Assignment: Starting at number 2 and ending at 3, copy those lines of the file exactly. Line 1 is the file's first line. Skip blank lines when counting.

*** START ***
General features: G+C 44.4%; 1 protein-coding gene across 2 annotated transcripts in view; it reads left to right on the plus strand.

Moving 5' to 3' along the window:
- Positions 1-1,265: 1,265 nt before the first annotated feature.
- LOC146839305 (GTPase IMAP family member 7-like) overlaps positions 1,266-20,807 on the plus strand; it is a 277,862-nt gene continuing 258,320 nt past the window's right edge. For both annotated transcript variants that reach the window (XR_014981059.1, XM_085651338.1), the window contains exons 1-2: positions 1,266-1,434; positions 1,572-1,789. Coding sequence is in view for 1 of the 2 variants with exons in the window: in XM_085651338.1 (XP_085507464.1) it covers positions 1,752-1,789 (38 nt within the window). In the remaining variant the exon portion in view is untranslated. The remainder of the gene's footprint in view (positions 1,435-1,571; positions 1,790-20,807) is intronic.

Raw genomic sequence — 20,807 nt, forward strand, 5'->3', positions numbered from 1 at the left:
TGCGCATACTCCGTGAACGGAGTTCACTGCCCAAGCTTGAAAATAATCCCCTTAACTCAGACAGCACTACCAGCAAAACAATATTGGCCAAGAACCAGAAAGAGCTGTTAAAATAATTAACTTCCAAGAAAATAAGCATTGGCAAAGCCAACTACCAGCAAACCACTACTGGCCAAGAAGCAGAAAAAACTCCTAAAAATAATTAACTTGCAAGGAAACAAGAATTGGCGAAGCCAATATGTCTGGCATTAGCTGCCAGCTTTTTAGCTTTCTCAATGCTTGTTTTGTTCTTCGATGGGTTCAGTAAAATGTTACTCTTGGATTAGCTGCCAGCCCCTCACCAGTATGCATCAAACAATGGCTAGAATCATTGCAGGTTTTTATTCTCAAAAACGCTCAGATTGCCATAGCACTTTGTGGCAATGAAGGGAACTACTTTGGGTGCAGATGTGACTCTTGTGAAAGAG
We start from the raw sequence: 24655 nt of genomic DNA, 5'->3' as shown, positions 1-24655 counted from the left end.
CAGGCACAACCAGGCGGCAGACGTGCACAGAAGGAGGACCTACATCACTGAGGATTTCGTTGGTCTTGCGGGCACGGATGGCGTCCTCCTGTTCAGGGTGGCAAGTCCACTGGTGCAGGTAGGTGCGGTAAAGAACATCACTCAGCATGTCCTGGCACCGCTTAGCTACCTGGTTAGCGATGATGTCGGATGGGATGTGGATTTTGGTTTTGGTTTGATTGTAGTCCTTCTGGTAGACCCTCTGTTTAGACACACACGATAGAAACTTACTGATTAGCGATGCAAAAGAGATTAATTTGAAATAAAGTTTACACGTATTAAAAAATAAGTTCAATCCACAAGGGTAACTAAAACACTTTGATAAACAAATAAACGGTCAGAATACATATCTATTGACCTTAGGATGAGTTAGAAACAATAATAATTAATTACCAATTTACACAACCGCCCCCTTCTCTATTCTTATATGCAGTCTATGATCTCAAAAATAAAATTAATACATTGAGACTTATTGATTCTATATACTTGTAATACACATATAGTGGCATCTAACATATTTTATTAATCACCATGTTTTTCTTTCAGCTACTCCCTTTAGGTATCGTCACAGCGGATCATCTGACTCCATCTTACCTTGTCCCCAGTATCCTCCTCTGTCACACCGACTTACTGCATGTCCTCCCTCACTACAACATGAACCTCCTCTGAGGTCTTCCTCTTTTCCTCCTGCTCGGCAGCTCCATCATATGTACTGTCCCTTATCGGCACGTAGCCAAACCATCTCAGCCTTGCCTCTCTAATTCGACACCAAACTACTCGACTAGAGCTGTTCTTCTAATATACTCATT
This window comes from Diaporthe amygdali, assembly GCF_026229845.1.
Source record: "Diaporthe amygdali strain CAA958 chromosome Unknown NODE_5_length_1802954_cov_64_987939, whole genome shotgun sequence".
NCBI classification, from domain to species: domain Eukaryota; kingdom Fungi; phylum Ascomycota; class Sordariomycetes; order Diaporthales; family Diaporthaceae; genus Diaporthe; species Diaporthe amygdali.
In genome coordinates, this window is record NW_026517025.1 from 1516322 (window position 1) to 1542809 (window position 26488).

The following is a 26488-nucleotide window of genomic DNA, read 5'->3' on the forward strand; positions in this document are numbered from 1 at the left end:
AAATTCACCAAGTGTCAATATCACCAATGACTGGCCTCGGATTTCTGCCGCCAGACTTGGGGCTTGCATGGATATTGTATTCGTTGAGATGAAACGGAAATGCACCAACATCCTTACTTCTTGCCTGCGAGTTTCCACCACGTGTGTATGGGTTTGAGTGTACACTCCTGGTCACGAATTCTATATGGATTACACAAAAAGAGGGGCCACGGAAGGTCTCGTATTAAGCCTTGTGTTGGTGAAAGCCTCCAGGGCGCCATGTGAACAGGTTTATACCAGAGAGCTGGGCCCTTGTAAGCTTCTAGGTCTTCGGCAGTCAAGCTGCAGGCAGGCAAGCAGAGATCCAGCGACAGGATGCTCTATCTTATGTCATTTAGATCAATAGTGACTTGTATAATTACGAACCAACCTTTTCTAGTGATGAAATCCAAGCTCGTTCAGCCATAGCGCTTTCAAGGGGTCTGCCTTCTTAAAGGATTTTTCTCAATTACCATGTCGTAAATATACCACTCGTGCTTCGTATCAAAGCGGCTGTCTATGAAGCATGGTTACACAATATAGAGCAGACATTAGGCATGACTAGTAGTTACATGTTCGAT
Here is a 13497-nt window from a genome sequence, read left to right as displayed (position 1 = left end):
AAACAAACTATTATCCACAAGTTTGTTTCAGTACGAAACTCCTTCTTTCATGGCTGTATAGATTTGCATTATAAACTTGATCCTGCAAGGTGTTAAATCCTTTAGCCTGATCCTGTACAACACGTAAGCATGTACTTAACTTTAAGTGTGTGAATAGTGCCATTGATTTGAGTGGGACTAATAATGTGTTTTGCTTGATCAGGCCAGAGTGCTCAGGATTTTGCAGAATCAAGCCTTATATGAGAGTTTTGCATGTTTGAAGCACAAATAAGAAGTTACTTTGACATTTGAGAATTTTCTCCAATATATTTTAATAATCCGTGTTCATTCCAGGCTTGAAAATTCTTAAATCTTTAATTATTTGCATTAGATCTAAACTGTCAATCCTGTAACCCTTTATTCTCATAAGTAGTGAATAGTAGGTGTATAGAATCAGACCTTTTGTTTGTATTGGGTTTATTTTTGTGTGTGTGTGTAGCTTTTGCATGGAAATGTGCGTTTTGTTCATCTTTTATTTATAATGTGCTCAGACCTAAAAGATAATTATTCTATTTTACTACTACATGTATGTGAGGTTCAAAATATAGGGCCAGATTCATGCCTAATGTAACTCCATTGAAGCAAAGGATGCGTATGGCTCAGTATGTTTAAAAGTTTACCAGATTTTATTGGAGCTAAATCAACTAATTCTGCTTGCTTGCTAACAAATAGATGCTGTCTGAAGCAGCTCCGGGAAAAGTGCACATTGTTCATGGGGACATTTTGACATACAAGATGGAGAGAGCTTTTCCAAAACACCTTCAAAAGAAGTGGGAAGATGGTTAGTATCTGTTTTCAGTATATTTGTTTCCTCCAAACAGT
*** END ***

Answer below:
Moving 5' to 3' along the window:
- Positions 1-1,265: 1,265 nt before the first annotated feature.